So how do current opinions of torture compare with those of the past? That's a difficult question to answer -- opinion polls weren't exactly commonplace in medieval Europe, pre-Columbian America or ancient Rome. However, we do know that torture is fairly controversial today. In a 2006 BBC survey of more than 27,000 people in 25 countries, an average of 29 percent were OK with torture being used to combat the threat of terrorism, while 59 percent were opposed. Israelis were the strongest supporters of the use of torture to oppose terrorism with 43 percent in agreement, while Italians were the most against it -- 81 percent said torture is never acceptable [source: BBC].
Historic Views on Torture
During the course of human history, torture often appears to have been viewed as simply a fact of life. In his book "History of Torture Throughout the Ages," George Ryley Scott notes that many primitive groups believed torture was downright inevitable among enemies. After all, ritual human sacrifice was a widespread practice, and initiation rites often involved some form of torture on a fairly frequent basis [source: Scott].
Of course, it doesn't end there. Criminals forced into the gladiator stadium, citizens charged with heresy or witchcraft, slaves accused of wrongdoings, miscreants who couldn't outrun the law -- all frequently found more than a touch of torture in their cards. Whoever the victim, he or she might have ended up poked and pulled, stripped and scalded, branded and beaten, hacked and hanged, burned and boiled, dragged and drugged, mutilated and maimed, dismembered and disemboweled -- you get the idea. From primitive tribes to ancient civilizations and from medieval societies to modern militants, torture has been a fundamental force almost every step of the way. But whether the majority of the population was thrilled or angered by torture or even cognizant that torture was a potentially arguable practice, we'll probably never know for sure.
One final aspect to consider is the fact that while many of the surviving critical commentaries of torture note its ineffectiveness in eliciting valid information and accurate confessions, they're often strangely silent on the topic of discontinuing the practice altogether.
For more information on torture, see the links on the following page.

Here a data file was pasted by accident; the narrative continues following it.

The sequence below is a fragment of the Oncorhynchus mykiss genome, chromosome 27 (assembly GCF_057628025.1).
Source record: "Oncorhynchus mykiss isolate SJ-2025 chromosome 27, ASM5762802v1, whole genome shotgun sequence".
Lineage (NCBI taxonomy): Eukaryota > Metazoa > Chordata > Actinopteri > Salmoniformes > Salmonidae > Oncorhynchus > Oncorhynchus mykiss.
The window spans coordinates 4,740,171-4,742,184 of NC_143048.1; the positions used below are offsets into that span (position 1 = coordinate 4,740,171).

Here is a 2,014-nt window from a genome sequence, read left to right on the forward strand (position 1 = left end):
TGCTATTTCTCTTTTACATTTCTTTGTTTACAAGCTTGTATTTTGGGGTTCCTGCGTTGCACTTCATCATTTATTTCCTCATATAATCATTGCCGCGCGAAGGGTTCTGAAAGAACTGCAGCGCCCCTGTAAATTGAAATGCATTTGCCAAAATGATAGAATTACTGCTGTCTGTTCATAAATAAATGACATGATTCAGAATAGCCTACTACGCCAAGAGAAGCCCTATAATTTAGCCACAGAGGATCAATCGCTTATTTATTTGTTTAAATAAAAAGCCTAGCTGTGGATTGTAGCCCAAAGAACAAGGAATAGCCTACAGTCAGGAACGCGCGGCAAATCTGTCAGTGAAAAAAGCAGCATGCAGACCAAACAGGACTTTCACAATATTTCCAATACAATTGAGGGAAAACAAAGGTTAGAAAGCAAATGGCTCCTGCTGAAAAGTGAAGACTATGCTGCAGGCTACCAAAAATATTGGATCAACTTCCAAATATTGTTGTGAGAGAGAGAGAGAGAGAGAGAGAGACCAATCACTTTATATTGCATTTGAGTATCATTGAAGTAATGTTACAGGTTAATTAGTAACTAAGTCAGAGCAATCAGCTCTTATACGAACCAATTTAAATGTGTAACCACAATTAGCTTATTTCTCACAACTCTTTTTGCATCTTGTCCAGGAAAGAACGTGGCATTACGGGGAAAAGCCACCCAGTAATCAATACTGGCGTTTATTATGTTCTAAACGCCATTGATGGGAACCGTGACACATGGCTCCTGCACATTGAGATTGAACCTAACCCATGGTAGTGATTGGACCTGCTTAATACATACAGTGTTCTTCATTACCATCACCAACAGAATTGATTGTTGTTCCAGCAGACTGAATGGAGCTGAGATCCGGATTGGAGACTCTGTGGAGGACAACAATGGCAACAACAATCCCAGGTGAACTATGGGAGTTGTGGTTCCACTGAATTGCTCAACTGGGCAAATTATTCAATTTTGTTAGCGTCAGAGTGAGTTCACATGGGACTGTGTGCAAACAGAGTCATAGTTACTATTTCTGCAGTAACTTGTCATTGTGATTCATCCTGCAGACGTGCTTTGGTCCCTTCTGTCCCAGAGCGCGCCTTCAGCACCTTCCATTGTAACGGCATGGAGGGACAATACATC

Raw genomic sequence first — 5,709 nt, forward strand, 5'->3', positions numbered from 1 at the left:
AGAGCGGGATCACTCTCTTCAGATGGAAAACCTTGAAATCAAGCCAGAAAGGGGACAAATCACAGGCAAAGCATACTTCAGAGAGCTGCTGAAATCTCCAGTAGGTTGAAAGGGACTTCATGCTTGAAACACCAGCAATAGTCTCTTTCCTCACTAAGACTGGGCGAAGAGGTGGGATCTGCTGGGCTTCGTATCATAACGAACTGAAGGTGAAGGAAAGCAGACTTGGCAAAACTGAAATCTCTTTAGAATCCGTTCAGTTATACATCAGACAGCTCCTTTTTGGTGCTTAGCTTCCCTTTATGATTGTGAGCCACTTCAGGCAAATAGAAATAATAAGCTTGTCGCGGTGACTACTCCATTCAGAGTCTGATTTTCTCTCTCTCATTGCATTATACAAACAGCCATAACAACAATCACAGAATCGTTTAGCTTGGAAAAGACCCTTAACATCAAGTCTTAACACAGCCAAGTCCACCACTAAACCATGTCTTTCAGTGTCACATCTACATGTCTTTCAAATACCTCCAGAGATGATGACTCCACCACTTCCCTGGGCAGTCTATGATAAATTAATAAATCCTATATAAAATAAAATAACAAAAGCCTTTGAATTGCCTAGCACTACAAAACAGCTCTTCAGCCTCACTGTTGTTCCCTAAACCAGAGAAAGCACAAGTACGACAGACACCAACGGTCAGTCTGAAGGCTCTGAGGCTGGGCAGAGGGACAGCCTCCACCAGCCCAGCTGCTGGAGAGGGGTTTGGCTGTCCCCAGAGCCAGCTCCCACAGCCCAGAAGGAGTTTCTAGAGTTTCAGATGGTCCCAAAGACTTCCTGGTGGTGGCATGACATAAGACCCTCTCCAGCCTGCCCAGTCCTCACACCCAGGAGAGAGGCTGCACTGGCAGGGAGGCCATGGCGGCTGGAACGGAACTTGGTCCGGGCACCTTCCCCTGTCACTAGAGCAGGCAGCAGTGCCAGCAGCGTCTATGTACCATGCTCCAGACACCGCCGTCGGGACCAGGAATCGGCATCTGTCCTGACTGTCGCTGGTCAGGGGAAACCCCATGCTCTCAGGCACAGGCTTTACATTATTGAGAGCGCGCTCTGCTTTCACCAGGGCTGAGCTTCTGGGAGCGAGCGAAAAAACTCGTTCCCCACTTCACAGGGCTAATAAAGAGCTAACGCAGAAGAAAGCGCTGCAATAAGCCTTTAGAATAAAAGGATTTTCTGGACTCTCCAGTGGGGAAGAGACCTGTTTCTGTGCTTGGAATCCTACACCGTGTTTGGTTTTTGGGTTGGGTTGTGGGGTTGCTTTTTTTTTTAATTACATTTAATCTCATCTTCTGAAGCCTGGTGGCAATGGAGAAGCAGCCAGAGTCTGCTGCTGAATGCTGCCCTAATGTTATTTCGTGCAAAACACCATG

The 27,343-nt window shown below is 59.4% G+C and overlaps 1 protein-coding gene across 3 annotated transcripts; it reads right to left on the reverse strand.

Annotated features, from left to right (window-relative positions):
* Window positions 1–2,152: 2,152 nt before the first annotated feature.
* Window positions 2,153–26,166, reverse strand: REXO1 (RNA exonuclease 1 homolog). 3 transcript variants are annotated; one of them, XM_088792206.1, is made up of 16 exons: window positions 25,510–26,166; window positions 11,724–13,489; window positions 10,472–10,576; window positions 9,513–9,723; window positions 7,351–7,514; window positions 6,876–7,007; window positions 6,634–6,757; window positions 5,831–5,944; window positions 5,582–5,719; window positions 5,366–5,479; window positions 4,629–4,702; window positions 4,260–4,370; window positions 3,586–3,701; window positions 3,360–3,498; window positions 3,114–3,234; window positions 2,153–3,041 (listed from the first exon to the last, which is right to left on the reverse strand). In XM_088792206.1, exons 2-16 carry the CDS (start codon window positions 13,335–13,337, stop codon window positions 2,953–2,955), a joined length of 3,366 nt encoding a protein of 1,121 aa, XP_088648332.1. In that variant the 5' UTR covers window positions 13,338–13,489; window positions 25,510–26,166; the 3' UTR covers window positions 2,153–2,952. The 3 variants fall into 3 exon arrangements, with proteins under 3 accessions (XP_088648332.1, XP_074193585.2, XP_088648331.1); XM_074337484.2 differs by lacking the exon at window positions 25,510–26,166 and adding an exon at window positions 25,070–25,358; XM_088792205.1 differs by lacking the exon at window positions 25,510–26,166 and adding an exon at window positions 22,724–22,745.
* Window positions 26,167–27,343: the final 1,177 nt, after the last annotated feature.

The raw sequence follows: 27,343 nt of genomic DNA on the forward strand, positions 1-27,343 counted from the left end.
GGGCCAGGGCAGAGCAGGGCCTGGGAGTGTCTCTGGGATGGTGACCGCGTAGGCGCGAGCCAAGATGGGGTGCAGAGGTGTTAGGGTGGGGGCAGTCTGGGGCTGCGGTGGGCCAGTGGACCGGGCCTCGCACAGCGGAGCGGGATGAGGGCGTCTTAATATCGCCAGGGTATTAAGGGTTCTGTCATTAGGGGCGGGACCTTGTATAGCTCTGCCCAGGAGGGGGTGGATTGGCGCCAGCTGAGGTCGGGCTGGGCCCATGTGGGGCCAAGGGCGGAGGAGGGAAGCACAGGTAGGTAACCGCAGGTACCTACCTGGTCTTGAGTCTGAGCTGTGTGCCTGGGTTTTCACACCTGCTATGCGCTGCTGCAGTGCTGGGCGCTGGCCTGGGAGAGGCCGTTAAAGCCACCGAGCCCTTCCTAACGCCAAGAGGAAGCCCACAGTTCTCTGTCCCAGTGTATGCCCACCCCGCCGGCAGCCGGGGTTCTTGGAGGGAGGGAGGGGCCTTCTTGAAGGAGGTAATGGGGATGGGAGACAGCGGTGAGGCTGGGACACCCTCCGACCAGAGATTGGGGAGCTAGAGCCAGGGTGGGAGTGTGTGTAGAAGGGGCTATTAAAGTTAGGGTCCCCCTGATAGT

Related HowStuffWorks Articles
- 10 Medieval Torture Devices
- Top 10 Public Enemies
- How Police Interrogation Works
- How Protests Work
- How Serial Killers Work
- How Terrorism Works
- How the Rules of War Work
- How the Spanish Inquisition Worked
- How the Trolley Problem Works
- Is there a torture manual?
- What is water boarding?
- When is torture legal?
- Was there a covert CIA prison system?
- Did the CIA test LSD on unsuspecting Americans?
- What are the five most prevalent forms of torture and why?
- Was a Hungarian countess the world's most prolific serial killer?
More Great Links
- BBC. "One-third support 'some torture'." Oct. 19, 2006. (12/4/2009) http://news.bbc.co.uk/2/hi/6063386.stm
- Jurist. "CIA chief confirms use of waterboarding on 3 terror detainees." Feb. 5, 2008. (12/4/2009) http://jurist.law.pitt.edu/paperchase/2008/02/cia-chief-confirms-use-of-waterboarding.php
- Peters, Edward. "Torture." University of Pennsylvania Press. 1999. (12/4/2009) http://books.google.com/books?id=O-Y6kc3Fr-MC&lpg=PP1&ots=OEQYNL41Kc&dq=torture&pg=PR4#v=onepage&q=&f=false
- Ryley Scott, George. "History of Torture Throughout the Ages." 2003. (12/4/2009) http://books.google.com/books?id=Tj7vbMmuvhYC&lpg=PA134&ots=Sm6OtqvU3x&dq=history%20of%20opposition%20to%20torture&pg=PA134#v=onepage&q=history%20of%20opposition%20to%20torture&f=false
- United Nations. "United Nations Convention against Torture and Other Cruel, Inhuman or Degrading Treatment or Punishment" (12/4/2009) http://untreaty.un.org/english/treatyevent2001/pdf/07e.pdf
- Weiner, Eric. "Waterboarding: A Tortured History." NPR. Nov. 3, 2007. http://www.npr.org/templates/story/story.php?storyId=15886834